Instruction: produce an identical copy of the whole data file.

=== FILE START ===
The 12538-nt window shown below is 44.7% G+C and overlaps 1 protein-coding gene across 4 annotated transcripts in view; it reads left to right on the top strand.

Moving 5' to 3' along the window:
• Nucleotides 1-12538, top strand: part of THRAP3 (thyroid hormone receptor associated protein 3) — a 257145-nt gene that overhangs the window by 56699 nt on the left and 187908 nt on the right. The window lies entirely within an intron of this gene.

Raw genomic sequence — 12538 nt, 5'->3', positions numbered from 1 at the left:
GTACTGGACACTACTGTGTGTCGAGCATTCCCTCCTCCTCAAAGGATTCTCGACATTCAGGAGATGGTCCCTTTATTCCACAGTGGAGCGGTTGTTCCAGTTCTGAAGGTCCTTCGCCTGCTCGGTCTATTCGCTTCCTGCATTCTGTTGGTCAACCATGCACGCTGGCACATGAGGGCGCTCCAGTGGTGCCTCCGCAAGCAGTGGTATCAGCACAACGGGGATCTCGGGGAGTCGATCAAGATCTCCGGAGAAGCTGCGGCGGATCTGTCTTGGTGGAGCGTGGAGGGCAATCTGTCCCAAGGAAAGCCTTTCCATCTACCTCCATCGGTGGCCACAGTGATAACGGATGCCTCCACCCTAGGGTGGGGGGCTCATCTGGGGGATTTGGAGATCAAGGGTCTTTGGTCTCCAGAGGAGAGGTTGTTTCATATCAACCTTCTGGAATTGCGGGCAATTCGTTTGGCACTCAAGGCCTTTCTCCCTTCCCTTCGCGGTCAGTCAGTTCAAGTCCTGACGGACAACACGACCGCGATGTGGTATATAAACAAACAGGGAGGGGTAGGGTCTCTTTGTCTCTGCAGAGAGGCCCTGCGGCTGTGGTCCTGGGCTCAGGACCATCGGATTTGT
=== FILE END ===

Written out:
The 12538-nt window shown below is 44.7% G+C and overlaps 1 protein-coding gene across 4 annotated transcripts in view; it reads left to right on the top strand.

Moving 5' to 3' along the window:
• Nucleotides 1-12538, top strand: part of THRAP3 (thyroid hormone receptor associated protein 3) — a 257145-nt gene that overhangs the window by 56699 nt on the left and 187908 nt on the right. The window lies entirely within an intron of this gene.

Raw genomic sequence — 12538 nt, 5'->3', positions numbered from 1 at the left:
GTACTGGACACTACTGTGTGTCGAGCATTCCCTCCTCCTCAAAGGATTCTCGACATTCAGGAGATGGTCCCTTTATTCCACAGTGGAGCGGTTGTTCCAGTTCTGAAGGTCCTTCGCCTGCTCGGTCTATTCGCTTCCTGCATTCTGTTGGTCAACCATGCACGCTGGCACATGAGGGCGCTCCAGTGGTGCCTCCGCAAGCAGTGGTATCAGCACAACGGGGATCTCGGGGAGTCGATCAAGATCTCCGGAGAAGCTGCGGCGGATCTGTCTTGGTGGAGCGTGGAGGGCAATCTGTCCCAAGGAAAGCCTTTCCATCTACCTCCATCGGTGGCCACAGTGATAACGGATGCCTCCACCCTAGGGTGGGGGGCTCATCTGGGGGATTTGGAGATCAAGGGTCTTTGGTCTCCAGAGGAGAGGTTGTTTCATATCAACCTTCTGGAATTGCGGGCAATTCGTTTGGCACTCAAGGCCTTTCTCCCTTCCCTTCGCGGTCAGTCAGTTCAAGTCCTGACGGACAACACGACCGCGATGTGGTATATAAACAAACAGGGAGGGGTAGGGTCTCTTTGTCTCTGCAGAGAGGCCCTGCGGCTGTGGTCCTGGGCTCAGGACCATCGGATTTGT